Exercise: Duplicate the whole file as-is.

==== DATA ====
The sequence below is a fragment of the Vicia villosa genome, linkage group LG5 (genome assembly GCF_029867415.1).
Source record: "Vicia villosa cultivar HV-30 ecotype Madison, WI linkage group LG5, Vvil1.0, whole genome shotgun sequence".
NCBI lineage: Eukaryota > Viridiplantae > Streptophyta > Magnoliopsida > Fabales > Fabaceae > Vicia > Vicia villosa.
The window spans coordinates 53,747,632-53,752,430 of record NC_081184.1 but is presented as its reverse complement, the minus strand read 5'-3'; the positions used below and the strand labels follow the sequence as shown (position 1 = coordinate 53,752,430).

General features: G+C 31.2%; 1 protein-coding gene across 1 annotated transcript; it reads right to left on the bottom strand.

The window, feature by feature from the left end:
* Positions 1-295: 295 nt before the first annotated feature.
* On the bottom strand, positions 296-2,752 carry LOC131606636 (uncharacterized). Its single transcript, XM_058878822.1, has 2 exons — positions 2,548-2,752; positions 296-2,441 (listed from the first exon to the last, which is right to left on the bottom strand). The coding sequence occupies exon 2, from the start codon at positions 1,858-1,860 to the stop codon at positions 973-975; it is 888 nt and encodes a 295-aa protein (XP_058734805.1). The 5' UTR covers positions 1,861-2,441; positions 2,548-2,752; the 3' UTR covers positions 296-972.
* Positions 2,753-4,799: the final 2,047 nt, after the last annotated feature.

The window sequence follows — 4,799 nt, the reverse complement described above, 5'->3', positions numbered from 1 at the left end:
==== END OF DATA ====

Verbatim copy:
The sequence below is a fragment of the Vicia villosa genome, linkage group LG5 (genome assembly GCF_029867415.1).
Source record: "Vicia villosa cultivar HV-30 ecotype Madison, WI linkage group LG5, Vvil1.0, whole genome shotgun sequence".
NCBI lineage: Eukaryota > Viridiplantae > Streptophyta > Magnoliopsida > Fabales > Fabaceae > Vicia > Vicia villosa.
The window spans coordinates 53,747,632-53,752,430 of record NC_081184.1 but is presented as its reverse complement, the minus strand read 5'-3'; the positions used below and the strand labels follow the sequence as shown (position 1 = coordinate 53,752,430).

General features: G+C 31.2%; 1 protein-coding gene across 1 annotated transcript; it reads right to left on the bottom strand.

The window, feature by feature from the left end:
* Positions 1-295: 295 nt before the first annotated feature.
* On the bottom strand, positions 296-2,752 carry LOC131606636 (uncharacterized). Its single transcript, XM_058878822.1, has 2 exons — positions 2,548-2,752; positions 296-2,441 (listed from the first exon to the last, which is right to left on the bottom strand). The coding sequence occupies exon 2, from the start codon at positions 1,858-1,860 to the stop codon at positions 973-975; it is 888 nt and encodes a 295-aa protein (XP_058734805.1). The 5' UTR covers positions 1,861-2,441; positions 2,548-2,752; the 3' UTR covers positions 296-972.
* Positions 2,753-4,799: the final 2,047 nt, after the last annotated feature.

The window sequence follows — 4,799 nt, the reverse complement described above, 5'->3', positions numbered from 1 at the left end: